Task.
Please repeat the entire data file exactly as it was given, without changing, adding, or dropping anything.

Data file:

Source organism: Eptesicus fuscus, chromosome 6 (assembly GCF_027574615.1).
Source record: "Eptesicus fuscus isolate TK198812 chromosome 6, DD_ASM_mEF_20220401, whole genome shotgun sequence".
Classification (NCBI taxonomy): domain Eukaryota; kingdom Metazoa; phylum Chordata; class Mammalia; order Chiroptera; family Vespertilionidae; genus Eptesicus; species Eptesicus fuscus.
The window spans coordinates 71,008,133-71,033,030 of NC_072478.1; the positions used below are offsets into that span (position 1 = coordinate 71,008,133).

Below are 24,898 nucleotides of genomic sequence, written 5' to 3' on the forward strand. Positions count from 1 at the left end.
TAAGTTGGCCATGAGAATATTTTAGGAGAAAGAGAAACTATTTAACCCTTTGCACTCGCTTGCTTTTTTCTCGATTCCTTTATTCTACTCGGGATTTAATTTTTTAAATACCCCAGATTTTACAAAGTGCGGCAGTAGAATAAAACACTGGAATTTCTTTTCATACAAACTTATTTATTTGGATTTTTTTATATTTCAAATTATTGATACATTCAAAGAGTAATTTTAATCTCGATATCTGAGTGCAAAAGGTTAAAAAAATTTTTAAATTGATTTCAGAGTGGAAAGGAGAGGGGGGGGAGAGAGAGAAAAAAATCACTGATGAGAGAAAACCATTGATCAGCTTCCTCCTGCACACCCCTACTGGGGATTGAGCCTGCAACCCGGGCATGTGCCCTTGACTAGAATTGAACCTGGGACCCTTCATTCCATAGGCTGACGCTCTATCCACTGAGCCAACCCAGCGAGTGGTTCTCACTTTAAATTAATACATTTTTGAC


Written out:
Source organism: Eptesicus fuscus, chromosome 6 (assembly GCF_027574615.1).
Source record: "Eptesicus fuscus isolate TK198812 chromosome 6, DD_ASM_mEF_20220401, whole genome shotgun sequence".
Classification (NCBI taxonomy): domain Eukaryota; kingdom Metazoa; phylum Chordata; class Mammalia; order Chiroptera; family Vespertilionidae; genus Eptesicus; species Eptesicus fuscus.
The window spans coordinates 71,008,133-71,033,030 of NC_072478.1; the positions used below are offsets into that span (position 1 = coordinate 71,008,133).

Below are 24,898 nucleotides of genomic sequence, written 5' to 3' on the forward strand. Positions count from 1 at the left end.
TAAGTTGGCCATGAGAATATTTTAGGAGAAAGAGAAACTATTTAACCCTTTGCACTCGCTTGCTTTTTTCTCGATTCCTTTATTCTACTCGGGATTTAATTTTTTAAATACCCCAGATTTTACAAAGTGCGGCAGTAGAATAAAACACTGGAATTTCTTTTCATACAAACTTATTTATTTGGATTTTTTTATATTTCAAATTATTGATACATTCAAAGAGTAATTTTAATCTCGATATCTGAGTGCAAAAGGTTAAAAAAATTTTTAAATTGATTTCAGAGTGGAAAGGAGAGGGGGGGGAGAGAGAGAAAAAAATCACTGATGAGAGAAAACCATTGATCAGCTTCCTCCTGCACACCCCTACTGGGGATTGAGCCTGCAACCCGGGCATGTGCCCTTGACTAGAATTGAACCTGGGACCCTTCATTCCATAGGCTGACGCTCTATCCACTGAGCCAACCCAGCGAGTGGTTCTCACTTTAAATTAATACATTTTTGAC